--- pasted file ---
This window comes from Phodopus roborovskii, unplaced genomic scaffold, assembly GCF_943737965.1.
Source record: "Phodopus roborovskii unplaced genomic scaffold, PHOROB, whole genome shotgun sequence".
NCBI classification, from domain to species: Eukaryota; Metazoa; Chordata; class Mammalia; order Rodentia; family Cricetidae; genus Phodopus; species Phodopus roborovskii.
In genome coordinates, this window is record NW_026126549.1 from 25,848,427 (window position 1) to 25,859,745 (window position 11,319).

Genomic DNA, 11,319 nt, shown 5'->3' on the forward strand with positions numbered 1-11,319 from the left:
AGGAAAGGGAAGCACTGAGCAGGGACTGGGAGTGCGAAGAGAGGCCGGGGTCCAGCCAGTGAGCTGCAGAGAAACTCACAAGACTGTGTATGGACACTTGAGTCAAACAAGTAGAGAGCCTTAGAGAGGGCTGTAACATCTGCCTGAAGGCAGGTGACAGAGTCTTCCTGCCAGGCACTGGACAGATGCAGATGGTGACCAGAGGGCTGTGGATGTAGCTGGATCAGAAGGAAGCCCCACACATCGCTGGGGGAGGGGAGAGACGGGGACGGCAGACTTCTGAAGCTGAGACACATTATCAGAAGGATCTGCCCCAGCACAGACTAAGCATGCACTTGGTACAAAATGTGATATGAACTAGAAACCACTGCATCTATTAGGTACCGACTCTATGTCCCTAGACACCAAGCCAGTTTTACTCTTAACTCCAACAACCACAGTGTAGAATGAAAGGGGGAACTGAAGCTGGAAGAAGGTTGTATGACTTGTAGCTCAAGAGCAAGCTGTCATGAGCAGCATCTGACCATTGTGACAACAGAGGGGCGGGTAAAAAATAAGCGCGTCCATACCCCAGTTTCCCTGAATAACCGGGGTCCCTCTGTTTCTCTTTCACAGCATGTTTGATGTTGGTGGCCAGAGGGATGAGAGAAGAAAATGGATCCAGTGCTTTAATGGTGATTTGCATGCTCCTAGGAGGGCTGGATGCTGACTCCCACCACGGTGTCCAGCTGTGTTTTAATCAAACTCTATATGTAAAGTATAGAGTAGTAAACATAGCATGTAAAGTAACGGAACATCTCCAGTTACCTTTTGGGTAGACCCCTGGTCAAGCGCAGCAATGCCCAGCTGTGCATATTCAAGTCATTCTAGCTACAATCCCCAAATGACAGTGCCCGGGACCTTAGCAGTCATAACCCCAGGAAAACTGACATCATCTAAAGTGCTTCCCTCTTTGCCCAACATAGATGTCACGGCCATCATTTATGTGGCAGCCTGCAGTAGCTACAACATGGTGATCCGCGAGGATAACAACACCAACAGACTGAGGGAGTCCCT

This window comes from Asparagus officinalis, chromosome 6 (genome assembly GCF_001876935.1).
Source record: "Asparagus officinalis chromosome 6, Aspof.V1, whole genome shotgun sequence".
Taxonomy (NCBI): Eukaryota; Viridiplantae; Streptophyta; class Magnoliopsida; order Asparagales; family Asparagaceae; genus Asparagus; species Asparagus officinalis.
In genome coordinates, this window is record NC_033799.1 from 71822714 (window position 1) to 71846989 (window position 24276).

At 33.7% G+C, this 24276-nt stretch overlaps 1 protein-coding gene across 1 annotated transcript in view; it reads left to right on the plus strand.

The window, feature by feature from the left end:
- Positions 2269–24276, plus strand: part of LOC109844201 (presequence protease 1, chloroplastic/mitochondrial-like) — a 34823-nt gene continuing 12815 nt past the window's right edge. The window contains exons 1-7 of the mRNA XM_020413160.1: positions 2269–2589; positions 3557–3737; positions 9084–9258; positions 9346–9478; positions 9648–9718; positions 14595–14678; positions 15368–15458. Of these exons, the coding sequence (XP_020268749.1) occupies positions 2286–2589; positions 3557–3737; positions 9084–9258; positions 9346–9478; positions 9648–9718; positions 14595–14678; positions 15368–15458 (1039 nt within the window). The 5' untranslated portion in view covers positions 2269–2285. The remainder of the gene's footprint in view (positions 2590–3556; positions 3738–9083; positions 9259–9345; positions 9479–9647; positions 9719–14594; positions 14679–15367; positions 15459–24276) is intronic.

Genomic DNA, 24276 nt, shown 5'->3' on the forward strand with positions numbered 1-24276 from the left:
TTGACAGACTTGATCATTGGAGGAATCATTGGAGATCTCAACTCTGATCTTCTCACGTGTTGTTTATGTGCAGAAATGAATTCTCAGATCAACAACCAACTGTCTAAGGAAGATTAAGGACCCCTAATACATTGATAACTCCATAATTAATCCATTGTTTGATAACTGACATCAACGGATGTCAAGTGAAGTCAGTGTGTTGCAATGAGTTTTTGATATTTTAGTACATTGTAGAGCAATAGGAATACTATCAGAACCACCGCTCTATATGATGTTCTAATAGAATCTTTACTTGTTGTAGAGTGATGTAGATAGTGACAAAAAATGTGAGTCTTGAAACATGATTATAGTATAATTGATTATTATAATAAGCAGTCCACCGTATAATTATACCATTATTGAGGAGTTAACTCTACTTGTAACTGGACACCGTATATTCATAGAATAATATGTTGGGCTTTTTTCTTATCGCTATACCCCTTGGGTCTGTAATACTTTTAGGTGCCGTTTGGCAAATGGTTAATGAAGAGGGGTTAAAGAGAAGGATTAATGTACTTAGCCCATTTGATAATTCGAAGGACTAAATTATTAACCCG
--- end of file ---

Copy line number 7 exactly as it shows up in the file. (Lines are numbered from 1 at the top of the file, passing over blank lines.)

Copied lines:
This window comes from Asparagus officinalis, chromosome 6 (genome assembly GCF_001876935.1).